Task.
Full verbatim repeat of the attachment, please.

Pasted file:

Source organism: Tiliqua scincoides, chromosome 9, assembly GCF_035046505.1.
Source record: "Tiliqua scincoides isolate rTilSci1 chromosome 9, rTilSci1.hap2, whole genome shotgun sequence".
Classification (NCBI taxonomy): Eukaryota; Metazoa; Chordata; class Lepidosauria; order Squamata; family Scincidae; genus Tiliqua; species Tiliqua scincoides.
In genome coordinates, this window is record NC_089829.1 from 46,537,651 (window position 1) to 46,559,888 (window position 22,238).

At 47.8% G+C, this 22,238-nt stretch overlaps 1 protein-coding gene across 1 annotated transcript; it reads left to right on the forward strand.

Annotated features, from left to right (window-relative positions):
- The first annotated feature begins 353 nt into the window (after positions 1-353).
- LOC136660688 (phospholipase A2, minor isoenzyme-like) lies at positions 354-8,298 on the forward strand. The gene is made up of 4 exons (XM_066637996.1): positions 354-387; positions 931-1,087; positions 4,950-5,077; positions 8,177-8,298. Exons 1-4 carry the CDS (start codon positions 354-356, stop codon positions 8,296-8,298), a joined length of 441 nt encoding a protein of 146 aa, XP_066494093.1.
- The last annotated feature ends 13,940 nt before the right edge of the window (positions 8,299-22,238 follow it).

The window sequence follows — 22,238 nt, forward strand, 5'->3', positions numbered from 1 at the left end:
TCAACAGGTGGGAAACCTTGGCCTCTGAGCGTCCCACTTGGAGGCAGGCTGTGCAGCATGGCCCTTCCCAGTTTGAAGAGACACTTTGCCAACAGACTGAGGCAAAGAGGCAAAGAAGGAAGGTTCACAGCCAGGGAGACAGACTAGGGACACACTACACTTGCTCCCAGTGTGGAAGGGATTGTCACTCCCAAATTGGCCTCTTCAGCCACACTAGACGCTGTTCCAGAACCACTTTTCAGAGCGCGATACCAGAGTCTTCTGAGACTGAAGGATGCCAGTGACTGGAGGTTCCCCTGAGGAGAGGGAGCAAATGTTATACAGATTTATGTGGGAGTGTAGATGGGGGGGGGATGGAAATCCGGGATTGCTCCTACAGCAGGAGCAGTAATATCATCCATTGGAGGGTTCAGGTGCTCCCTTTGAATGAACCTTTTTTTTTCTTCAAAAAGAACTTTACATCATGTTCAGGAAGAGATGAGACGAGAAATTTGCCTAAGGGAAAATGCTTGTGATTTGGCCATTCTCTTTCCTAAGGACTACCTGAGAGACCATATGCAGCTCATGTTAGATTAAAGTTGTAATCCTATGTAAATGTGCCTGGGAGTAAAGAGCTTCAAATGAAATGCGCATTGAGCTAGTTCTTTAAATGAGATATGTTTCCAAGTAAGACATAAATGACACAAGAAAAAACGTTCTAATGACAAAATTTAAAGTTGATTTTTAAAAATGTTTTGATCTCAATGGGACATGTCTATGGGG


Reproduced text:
Source organism: Tiliqua scincoides, chromosome 9, assembly GCF_035046505.1.
Source record: "Tiliqua scincoides isolate rTilSci1 chromosome 9, rTilSci1.hap2, whole genome shotgun sequence".
Classification (NCBI taxonomy): Eukaryota; Metazoa; Chordata; class Lepidosauria; order Squamata; family Scincidae; genus Tiliqua; species Tiliqua scincoides.
In genome coordinates, this window is record NC_089829.1 from 46,537,651 (window position 1) to 46,559,888 (window position 22,238).

At 47.8% G+C, this 22,238-nt stretch overlaps 1 protein-coding gene across 1 annotated transcript; it reads left to right on the forward strand.

Annotated features, from left to right (window-relative positions):
- The first annotated feature begins 353 nt into the window (after positions 1-353).
- LOC136660688 (phospholipase A2, minor isoenzyme-like) lies at positions 354-8,298 on the forward strand. The gene is made up of 4 exons (XM_066637996.1): positions 354-387; positions 931-1,087; positions 4,950-5,077; positions 8,177-8,298. Exons 1-4 carry the CDS (start codon positions 354-356, stop codon positions 8,296-8,298), a joined length of 441 nt encoding a protein of 146 aa, XP_066494093.1.
- The last annotated feature ends 13,940 nt before the right edge of the window (positions 8,299-22,238 follow it).

The window sequence follows — 22,238 nt, forward strand, 5'->3', positions numbered from 1 at the left end:
TCAACAGGTGGGAAACCTTGGCCTCTGAGCGTCCCACTTGGAGGCAGGCTGTGCAGCATGGCCCTTCCCAGTTTGAAGAGACACTTTGCCAACAGACTGAGGCAAAGAGGCAAAGAAGGAAGGTTCACAGCCAGGGAGACAGACTAGGGACACACTACACTTGCTCCCAGTGTGGAAGGGATTGTCACTCCCAAATTGGCCTCTTCAGCCACACTAGACGCTGTTCCAGAACCACTTTTCAGAGCGCGATACCAGAGTCTTCTGAGACTGAAGGATGCCAGTGACTGGAGGTTCCCCTGAGGAGAGGGAGCAAATGTTATACAGATTTATGTGGGAGTGTAGATGGGGGGGGGATGGAAATCCGGGATTGCTCCTACAGCAGGAGCAGTAATATCATCCATTGGAGGGTTCAGGTGCTCCCTTTGAATGAACCTTTTTTTTTCTTCAAAAAGAACTTTACATCATGTTCAGGAAGAGATGAGACGAGAAATTTGCCTAAGGGAAAATGCTTGTGATTTGGCCATTCTCTTTCCTAAGGACTACCTGAGAGACCATATGCAGCTCATGTTAGATTAAAGTTGTAATCCTATGTAAATGTGCCTGGGAGTAAAGAGCTTCAAATGAAATGCGCATTGAGCTAGTTCTTTAAATGAGATATGTTTCCAAGTAAGACATAAATGACACAAGAAAAAACGTTCTAATGACAAAATTTAAAGTTGATTTTTAAAAATGTTTTGATCTCAATGGGACATGTCTATGGGG